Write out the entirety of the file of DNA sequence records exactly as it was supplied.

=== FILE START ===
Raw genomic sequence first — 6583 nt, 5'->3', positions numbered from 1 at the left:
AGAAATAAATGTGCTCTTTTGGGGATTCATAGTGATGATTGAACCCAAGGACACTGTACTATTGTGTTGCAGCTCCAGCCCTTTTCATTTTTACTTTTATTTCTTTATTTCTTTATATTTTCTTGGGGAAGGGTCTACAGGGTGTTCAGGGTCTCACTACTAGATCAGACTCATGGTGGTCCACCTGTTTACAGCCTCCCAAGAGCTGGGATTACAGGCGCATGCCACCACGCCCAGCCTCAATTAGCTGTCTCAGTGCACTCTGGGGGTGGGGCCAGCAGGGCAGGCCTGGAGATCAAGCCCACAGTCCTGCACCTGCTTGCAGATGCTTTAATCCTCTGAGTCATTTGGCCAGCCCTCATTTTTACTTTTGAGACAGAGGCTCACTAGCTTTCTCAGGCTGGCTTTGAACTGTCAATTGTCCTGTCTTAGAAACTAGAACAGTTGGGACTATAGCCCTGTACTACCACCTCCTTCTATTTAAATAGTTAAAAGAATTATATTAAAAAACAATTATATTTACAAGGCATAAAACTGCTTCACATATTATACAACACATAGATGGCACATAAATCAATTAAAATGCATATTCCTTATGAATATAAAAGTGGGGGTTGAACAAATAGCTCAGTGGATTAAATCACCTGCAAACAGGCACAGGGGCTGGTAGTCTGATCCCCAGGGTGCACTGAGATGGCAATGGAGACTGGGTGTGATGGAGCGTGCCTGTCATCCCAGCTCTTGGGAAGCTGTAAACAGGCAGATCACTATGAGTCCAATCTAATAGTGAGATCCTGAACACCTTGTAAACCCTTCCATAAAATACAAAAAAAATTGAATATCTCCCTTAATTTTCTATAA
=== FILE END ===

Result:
Raw genomic sequence first — 6583 nt, 5'->3', positions numbered from 1 at the left:
AGAAATAAATGTGCTCTTTTGGGGATTCATAGTGATGATTGAACCCAAGGACACTGTACTATTGTGTTGCAGCTCCAGCCCTTTTCATTTTTACTTTTATTTCTTTATTTCTTTATATTTTCTTGGGGAAGGGTCTACAGGGTGTTCAGGGTCTCACTACTAGATCAGACTCATGGTGGTCCACCTGTTTACAGCCTCCCAAGAGCTGGGATTACAGGCGCATGCCACCACGCCCAGCCTCAATTAGCTGTCTCAGTGCACTCTGGGGGTGGGGCCAGCAGGGCAGGCCTGGAGATCAAGCCCACAGTCCTGCACCTGCTTGCAGATGCTTTAATCCTCTGAGTCATTTGGCCAGCCCTCATTTTTACTTTTGAGACAGAGGCTCACTAGCTTTCTCAGGCTGGCTTTGAACTGTCAATTGTCCTGTCTTAGAAACTAGAACAGTTGGGACTATAGCCCTGTACTACCACCTCCTTCTATTTAAATAGTTAAAAGAATTATATTAAAAAACAATTATATTTACAAGGCATAAAACTGCTTCACATATTATACAACACATAGATGGCACATAAATCAATTAAAATGCATATTCCTTATGAATATAAAAGTGGGGGTTGAACAAATAGCTCAGTGGATTAAATCACCTGCAAACAGGCACAGGGGCTGGTAGTCTGATCCCCAGGGTGCACTGAGATGGCAATGGAGACTGGGTGTGATGGAGCGTGCCTGTCATCCCAGCTCTTGGGAAGCTGTAAACAGGCAGATCACTATGAGTCCAATCTAATAGTGAGATCCTGAACACCTTGTAAACCCTTCCATAAAATACAAAAAAAATTGAATATCTCCCTTAATTTTCTATAA